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015013BIn the United States, both federal and state laws typically protect workers against employment discrimination.

Not all acts of discrimination are illegal though…

Workplace discrimination is only prohibited when it is based on a protected class or characteristic, such as race.

Title VII of the Civil Rights Act of 1964 makes it illegal to discriminate on the basis of race; however, what if you are not a member of a minority class.

Are white employees protected against race discrimination even though they are not a minority?

Historically, Caucasian, or white, males were the majority class in the workforce in the United States. It was, therefore, on behalf of the minority classes that many of the federal anti-discrimination laws were passed.




While it may have been the plight of minorities in the workplace that prompted the anti-discrimination legislation, they are not specifically mentioned in many of the laws. For example, Title VII states:

“It shall be an unlawful employment practice for an employer to fail or refuse to hire or to discharge any individual, or otherwise to discriminate against any individual with respect to his compensation, terms, conditions, or privileges of employment, because of such individual’s race, color, religion, sex, or national origin;”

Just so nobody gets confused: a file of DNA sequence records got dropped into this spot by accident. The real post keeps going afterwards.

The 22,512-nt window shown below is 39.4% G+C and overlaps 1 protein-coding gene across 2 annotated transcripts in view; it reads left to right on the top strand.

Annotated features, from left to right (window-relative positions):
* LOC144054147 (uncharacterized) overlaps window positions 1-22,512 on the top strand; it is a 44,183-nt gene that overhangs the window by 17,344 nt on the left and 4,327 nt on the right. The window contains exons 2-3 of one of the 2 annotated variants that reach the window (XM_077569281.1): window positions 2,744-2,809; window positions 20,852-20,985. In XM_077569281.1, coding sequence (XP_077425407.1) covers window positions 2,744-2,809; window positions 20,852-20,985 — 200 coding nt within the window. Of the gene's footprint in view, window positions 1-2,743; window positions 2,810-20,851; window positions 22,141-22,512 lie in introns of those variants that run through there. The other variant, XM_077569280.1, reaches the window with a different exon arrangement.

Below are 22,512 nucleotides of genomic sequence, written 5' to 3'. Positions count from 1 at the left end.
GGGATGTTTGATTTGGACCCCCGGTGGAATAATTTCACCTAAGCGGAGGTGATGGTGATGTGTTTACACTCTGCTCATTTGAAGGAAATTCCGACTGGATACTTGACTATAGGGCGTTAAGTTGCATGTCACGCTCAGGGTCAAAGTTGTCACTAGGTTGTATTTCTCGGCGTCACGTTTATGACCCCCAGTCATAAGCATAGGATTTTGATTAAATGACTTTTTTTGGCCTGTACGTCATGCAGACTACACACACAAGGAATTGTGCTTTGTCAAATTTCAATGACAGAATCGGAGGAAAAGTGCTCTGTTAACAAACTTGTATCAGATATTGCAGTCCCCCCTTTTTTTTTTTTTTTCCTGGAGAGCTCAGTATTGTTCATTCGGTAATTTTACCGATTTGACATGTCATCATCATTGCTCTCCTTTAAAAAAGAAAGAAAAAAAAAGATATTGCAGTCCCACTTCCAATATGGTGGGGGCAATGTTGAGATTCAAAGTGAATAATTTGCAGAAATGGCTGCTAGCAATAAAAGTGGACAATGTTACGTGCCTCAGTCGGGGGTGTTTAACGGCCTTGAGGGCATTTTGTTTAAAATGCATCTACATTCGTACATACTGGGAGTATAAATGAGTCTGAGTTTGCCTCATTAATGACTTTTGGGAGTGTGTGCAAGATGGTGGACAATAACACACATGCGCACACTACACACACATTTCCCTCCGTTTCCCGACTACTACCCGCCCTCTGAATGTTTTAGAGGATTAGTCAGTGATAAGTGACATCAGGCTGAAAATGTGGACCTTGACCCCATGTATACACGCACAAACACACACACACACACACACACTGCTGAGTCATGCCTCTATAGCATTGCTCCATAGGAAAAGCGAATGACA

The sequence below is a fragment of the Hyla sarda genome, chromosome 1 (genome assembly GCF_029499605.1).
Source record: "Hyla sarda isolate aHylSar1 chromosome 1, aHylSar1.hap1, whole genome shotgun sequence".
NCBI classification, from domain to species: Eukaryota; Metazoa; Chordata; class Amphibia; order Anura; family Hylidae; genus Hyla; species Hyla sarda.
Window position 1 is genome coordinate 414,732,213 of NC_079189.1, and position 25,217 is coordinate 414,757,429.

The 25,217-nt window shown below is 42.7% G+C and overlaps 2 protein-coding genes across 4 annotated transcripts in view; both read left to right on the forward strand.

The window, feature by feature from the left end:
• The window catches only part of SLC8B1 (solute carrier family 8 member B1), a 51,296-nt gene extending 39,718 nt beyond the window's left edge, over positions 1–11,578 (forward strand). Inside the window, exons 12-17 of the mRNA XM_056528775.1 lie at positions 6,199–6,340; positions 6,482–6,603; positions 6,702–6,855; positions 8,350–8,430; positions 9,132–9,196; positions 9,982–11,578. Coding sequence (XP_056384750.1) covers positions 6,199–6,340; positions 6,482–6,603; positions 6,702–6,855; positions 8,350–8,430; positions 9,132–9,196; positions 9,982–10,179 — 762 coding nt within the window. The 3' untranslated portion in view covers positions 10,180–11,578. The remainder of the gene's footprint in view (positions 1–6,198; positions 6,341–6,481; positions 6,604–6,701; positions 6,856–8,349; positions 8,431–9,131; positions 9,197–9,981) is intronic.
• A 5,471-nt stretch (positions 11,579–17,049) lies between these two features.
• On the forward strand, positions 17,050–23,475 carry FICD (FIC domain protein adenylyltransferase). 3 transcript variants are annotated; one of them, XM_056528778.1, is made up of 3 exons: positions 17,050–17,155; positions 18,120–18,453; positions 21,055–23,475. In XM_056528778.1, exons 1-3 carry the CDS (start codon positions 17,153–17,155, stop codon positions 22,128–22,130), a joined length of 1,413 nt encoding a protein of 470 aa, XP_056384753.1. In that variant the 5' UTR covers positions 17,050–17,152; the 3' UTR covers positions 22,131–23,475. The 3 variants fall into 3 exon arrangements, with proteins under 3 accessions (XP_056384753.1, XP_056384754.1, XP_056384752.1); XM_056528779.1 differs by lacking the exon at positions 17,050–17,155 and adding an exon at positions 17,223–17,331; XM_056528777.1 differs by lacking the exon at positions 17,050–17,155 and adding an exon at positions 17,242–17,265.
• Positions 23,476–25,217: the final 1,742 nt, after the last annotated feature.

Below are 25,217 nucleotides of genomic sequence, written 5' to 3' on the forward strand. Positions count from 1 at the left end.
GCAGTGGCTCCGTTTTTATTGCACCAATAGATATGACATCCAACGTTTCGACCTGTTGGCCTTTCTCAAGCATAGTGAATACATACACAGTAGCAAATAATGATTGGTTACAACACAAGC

Nowhere does it mentioned specific races that are covered nor that only minorities are covered by the law. Therefore, no race is excluded from the protection afforded by Title VII, meaning that a white person IS protected in the same way as someone from any other race.

When a white employee, or prospective employee, is discriminated against because of his/her race it is typically referred to as “reverse discrimination.”

The legal test used to determine if an employee has suffered racial discrimination changes a bit when the claim involves reverse discrimination. Typically, a claimant must prove the following to have a prima facie case for discrimination:

  1. the employee is a member of a protected class;
  2. the employee is qualified for the position;
  3. the employee suffered an adverse employment action; and
  4. either non-members of that employee’s class were treated more favorably than the employee, or the circumstances give rise to an inference of discrimination

When the claimant is not a member of a minority class, federal courts differ with regard to what the victim must prove to have a prima facie case.

Some courts only require the plaintiff to show that he/she was treated unfavorably by the employer while others require the plaintiff to provide background evidence to support the idea that the employer would discriminate against the majority class.

Reverse discrimination cases are complicated. If you believe you are the victim of reverse discrimination, contact the experienced Florida employment law attorneys at Celler Legal, P.A. by calling 954-716-8601 to schedule your appointment.